For the last five years, questions about the origins of the Murfreesboro Confederate Monument have come my way. I thought that perhaps a post focusing on the primary sources from the years of its creation could be useful to many people.
The push for the monument began in the 1890s with the creation of the segregated white Evergreen Cemetery (at North Highland Ave) and the removal and reburial at the cemetery of an estimated 2,000 Confederate soldiers from the Ladies Memorial Association cemetery that stood south of the square on the shelbyville pike (now S. Church Street). An article from the first volume of the Confederate Veteran in 1893 announced that the Ladies Memorial Association thought that a proper monument was needed, as related in the story below
The following year, 1894, the editor of the Confederate Veteran praised the Murfreesboro effort.
The newly formed local chapter of the United Daughters of the Confederacy would take over the fundraising. By 1899 enough was in place to build a huge limestone base for the eventual monument. At the dedication of the stone base in the summer of 1899, Jesse W. Sparks, the commander of the Tennessee Division of the United Sons of Confederate Veterans, was the major orator.
The intention of the monument was crystal clear to Sparks: “It is the purpose of sympathizers with the Southern cause to here erect a monument to Confederate heroes as lasting as brass.” His closing words were just as direct. The monument should be “the most precious of our possessions,” because “from the monuments erected throughout our Southland we gather a harvest for the soul, the inspiring food of patriotism.”
And by patriotism, Jesse Sparks was speaking of loyalty to the Confederacy, a point made obvious by the elaborate ceremony dedicating the completed monument in November 1901. As the Nashville Banner reported the evening of the event: “Johnnie Rebs Take The Town.”
There are three primary source accounts of the monument dedication from Nashville publications: the newspapers Banner and Tennessean and the magazine Confederate Veteran. The Banner published the first story and largely summarized the day’s events. It noted that Murfreesboro was “in full holiday attire, and the business houses of the entire city and a number of residences are gaily decorated in bunting. At different points on the Square and on principal streets battle-scarred flags are fanned by the breezes.”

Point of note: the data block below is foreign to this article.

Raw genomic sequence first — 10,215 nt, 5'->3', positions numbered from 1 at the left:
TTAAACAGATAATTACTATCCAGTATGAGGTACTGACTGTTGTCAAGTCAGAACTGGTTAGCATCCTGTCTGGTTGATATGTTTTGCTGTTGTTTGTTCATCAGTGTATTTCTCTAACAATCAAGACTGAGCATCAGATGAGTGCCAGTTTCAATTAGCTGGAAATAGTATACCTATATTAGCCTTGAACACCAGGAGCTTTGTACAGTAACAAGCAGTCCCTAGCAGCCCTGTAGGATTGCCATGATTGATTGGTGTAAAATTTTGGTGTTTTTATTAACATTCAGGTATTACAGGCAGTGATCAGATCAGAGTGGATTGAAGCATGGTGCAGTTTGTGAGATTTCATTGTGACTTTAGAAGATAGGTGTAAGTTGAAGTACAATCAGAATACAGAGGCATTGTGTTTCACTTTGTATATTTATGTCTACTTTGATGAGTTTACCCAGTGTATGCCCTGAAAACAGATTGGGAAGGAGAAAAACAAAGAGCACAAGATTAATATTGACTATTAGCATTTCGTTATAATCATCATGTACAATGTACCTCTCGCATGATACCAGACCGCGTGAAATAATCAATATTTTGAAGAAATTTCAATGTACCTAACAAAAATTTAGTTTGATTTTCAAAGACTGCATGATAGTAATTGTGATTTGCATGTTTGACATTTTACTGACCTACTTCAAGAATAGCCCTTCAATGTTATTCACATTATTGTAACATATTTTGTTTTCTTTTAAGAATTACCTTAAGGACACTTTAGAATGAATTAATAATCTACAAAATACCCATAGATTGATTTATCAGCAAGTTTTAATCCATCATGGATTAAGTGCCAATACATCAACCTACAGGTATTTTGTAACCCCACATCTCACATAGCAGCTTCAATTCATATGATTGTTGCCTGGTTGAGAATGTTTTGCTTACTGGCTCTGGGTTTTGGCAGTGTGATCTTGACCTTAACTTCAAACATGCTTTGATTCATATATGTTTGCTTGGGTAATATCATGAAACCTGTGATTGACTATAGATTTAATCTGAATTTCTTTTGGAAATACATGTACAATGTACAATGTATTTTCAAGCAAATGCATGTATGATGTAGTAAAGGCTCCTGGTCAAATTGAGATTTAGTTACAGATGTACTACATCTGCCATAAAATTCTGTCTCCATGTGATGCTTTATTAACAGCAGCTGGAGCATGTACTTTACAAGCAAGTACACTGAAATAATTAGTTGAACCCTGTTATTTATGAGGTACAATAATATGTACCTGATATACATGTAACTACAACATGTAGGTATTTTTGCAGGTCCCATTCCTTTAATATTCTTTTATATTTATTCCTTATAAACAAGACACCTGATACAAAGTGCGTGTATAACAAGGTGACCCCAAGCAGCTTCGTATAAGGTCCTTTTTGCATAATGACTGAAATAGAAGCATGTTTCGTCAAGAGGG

The Tennessean on Friday morning gave a full account of the day in a long story credited to Wm Moffitt, Jr. The reporter noted the many public officials in attendance including Governor Benton McMillan. His observation that “all of the comrades stood upon an equal footing; they were all comrades in the strongest sense of the word engaged in a love feast” with the Confederacy is fascinating.
Moffitt quoted at length the featured address by Col. Bennett H. Young of Kentucky who had served in the command of Gen. John Hunt Morgan. Why a Kentuckian, when the Governor of Tennessee, Benton McMillan, attended? Remember Morgan had married Mattie Ready in Murfreesboro in 1862. There was an obvious local connection and Young was a noted orator. He did not disappoint the estimated 3000 in attendance.
Young’s words were a constant salute to one thing and one thing only—the Confederate cause. As the reporter wrote:,”his frequent reference to the hallowed dead aroused the old-time enthusiasm of the Southern people gathered around him.” Young concluded that “Words are powerless to depict or paint the glory which lingers around the memories of the Confederate dead….they shrank at no sacrifice that patriotism exacted, and they denied their country no service its needs demanded.” And by country Young referred only to the Confederacy, not the United States of America.
The third Nashville account was the summary story in the Confederate Veteran, which the editor called the “proudest day” in the “old city”’s history. The Knoxville Journal and Tribune also reported on the Confederate celebration.
All of these accounts emphasize that the monument was to honor the Confederate dead and the Confederacy. The monument was not about the Civil War— the speakers and sponsors never acknowledged the veterans of the U.S. Army who also lived in Murfreesboro: those who had gone to that same town square in 1863-64 and joined the U.S. Colored Troops.
The monument first stood directly in front of the courthouse. With the automobile age and increased traffic it was later moved to its present location for reasons of public safety. And it continued its role as a memorial, as Jesse Sparks said in 1899, “to Confederate heroes as lasting as brass.”